Wednesday, February 24, 2010

Trying to be a responsible mechanic...

The lowly bicycle mechanic has fallen under a vast load of technical crap in the past couple of decades.

First came the frantic "innovation" of the mountain bike era. As the avalanche of technology crushed the enthusiasm out of most casual recreational participants, the industry grabbed at the straw of advanced materials to try to stimulate addiction among a clientele with plenty of disposable income. And so, carbon fiber became commonplace. It mated well with the resurgence of road biking, as the surviving cyclists moved toward smoother rides and fewer mechanical problems.

Carbon fiber brings its own special issues which require dire warnings to the consumer. Blah blah blah, risk of serious injury or death, etc. The owner's manual and any supplemental bulletins always say, "If the bike suffers any impact, have it inspected by your Authorized Dealer."

Since the only qualification to be an authorized dealer is a credit rating acceptable to the accounts receivable department at Wonderbike, Inc., just exactly what makes the poor dingus at the Greasy Hub Bike Emporium more qualified than anyone else to say with any certainty that the expensive part under scrutiny is actually safe?

The warning sheet that came with a Specialized I just assembled says, "Damage to composite is difficult to visually identify." So I went looking --not for the first time-- for more advanced and reliable methods. With all the carbon fiber used in aerospace and other truly serious applications, someone must have better advice than, "Examine it carefully. If you have a bad feeling about it, throw it away and buy a new one."

Here is the result of about an hour trolling on the Internet for articles related to "inspection carbon fiber impact damage:"


A high critical temperature SQUID magnetometer has been successfully employed in the evaluation of the behavior of multi-ply carbon fibers reinforced composite panels for aeronautical applications under low-velocity impacts.

Measurements of the induced magnetic field have been carried out above specimen damaged with energy impact from 1 to 40 J. A quasi-linear behavior in two different regimes between the SQUID's response and the energy of the impact has been found. This suggests a correspondence to the detection of intrinsically different damage that occurs in the laminates at different energies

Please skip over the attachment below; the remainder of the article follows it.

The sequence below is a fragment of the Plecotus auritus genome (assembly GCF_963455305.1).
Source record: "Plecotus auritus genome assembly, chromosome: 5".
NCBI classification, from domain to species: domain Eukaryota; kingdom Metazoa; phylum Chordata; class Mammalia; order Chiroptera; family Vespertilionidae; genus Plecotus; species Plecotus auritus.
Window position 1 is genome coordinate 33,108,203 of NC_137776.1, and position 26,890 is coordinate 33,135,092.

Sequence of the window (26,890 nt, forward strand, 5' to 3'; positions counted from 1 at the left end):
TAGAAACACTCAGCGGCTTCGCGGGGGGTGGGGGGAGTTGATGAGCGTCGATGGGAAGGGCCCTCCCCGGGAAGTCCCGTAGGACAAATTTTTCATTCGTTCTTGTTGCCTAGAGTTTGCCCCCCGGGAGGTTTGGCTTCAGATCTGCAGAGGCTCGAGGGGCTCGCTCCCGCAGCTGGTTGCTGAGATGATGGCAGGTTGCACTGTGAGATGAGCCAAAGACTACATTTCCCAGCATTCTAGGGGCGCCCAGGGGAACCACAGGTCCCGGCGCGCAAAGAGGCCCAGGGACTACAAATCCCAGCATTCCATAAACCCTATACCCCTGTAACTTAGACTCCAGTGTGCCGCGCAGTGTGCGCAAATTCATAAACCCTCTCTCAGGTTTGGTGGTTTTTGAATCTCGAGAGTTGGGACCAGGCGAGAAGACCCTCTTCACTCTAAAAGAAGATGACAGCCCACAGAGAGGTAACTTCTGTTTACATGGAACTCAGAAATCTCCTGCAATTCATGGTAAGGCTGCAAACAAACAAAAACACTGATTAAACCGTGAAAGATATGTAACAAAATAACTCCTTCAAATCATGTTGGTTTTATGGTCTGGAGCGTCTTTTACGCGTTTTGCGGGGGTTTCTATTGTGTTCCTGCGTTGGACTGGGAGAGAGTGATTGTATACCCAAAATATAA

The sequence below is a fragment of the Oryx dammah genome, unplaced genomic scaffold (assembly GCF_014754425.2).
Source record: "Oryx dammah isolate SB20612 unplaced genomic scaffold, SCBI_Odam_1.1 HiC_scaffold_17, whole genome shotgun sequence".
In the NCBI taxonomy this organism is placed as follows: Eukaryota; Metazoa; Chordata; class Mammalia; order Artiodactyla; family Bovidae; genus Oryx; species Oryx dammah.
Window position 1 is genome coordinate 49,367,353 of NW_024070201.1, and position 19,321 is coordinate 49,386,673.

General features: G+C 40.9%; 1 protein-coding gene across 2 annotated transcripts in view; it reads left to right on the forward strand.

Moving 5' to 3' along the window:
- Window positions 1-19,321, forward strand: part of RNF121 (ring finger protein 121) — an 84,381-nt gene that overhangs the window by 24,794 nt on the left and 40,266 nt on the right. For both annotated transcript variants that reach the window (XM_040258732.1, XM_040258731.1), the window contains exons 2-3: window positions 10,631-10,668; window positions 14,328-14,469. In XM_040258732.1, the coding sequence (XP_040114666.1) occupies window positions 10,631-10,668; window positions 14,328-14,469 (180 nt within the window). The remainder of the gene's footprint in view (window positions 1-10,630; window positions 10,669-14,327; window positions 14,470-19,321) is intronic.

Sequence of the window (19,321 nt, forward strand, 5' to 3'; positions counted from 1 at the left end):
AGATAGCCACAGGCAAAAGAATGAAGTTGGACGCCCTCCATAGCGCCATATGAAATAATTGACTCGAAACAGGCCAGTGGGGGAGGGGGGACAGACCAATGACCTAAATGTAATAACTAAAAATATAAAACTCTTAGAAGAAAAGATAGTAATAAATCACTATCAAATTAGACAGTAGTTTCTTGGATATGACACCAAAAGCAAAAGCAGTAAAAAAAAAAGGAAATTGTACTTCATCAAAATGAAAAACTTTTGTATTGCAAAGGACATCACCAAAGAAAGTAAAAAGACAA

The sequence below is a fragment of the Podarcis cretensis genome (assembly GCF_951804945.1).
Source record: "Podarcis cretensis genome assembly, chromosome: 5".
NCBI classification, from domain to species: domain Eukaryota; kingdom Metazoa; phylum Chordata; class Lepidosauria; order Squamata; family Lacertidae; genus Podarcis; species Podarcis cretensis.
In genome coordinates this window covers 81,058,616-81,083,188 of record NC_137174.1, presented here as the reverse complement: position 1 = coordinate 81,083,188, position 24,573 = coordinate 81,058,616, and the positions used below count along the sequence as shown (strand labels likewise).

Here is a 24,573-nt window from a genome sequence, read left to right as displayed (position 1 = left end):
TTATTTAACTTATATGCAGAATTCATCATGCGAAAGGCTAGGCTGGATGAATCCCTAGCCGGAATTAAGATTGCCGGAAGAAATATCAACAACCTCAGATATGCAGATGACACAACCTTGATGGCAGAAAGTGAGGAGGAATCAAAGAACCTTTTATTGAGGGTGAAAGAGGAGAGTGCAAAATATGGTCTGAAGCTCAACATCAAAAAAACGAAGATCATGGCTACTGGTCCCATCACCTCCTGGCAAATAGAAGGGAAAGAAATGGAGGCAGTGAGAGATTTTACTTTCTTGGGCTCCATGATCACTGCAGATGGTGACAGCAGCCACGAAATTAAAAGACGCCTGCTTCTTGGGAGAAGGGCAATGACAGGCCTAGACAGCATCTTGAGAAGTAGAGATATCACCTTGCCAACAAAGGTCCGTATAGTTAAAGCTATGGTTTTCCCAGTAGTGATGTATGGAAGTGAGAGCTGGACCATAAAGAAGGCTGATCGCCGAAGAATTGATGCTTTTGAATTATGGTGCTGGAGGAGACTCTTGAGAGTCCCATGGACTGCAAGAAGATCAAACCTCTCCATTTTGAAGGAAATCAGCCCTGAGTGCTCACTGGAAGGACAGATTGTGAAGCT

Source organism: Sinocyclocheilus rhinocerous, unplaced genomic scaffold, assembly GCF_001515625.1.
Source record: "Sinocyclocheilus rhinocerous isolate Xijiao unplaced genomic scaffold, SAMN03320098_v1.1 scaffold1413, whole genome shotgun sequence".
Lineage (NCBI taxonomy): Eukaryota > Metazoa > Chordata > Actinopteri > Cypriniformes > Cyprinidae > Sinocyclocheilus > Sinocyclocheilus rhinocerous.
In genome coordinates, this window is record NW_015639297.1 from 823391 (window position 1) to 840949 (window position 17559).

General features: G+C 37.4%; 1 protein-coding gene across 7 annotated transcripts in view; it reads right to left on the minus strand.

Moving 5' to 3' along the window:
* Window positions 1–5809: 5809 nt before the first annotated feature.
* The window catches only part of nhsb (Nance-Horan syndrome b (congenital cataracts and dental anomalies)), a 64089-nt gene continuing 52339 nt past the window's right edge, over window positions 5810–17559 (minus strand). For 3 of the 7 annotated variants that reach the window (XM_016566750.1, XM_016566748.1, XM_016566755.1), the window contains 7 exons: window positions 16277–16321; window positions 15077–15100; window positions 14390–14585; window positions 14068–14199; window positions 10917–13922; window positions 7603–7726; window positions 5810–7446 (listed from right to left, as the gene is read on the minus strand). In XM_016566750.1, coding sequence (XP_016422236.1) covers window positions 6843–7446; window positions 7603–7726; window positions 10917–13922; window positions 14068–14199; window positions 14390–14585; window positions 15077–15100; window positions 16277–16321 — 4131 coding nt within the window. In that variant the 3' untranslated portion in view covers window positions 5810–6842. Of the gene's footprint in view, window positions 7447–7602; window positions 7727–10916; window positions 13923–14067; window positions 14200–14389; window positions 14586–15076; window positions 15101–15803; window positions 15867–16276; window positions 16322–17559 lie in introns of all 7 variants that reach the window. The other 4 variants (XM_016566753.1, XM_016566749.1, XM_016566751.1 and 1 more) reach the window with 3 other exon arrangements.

I wants me a SQUID magnetometer, just so I can say I have one.

"Is my fork okay?"

"Quickly! To the SQUID magnetometer!"


version ISSN 0104-1428

TARPANI, José R. et al. Thermographic inspection of impact damage in carbon fiber-reinforcing polymer matrix laminates. Polímeros [online]. 2009, vol.19, n.4, pp. 318-328. ISSN 0104-1428. doi: 10.1590/S0104-14282009000400012.

Continuous carbon fiber reinforced thermoset and thermoplastic composite laminates were exposed to single transversal impact with different energy levels. The damages impinged to the structural materials were evaluated by active infrared thermography in the transmission mode. In general, the thermoplastic laminate thermograms showed clearer damage indications than those from the thermosetting composite. The convective heating of the samples by controlled hot air flow was more efficient than via irradiation using a filament lamp. It was also observed that longer heating times improved the damage visualization. The positioning of the specimen's impacted face regarding the infrared camera and the heating source did not affect the thermo-imaging of thermosetting specimens, whereas it substantially influenced the thermograms of thermoplastic laminates. The results obtained allow concluding that infrared thermography is a simple, robust and trustworthy methodology for detecting impact damages as slight as 5 J in carbon fiber composite laminates.

[Impact damage of carbon fiber polymer–matrix composites, studied by electrical resistance measurement
Purchase the full-text article

References and further reading may be available for this article. To view references and further reading you must
purchase this article.] Dealer tax and title not included. Some restrictions apply.

Maybe infrared thermography is the affordable solution. I haven't priced the equipment yet.


Shoukai Wanga, D.D.L. Chunga, Corresponding Author Contact Information, E-mail The Corresponding Author and Jaycee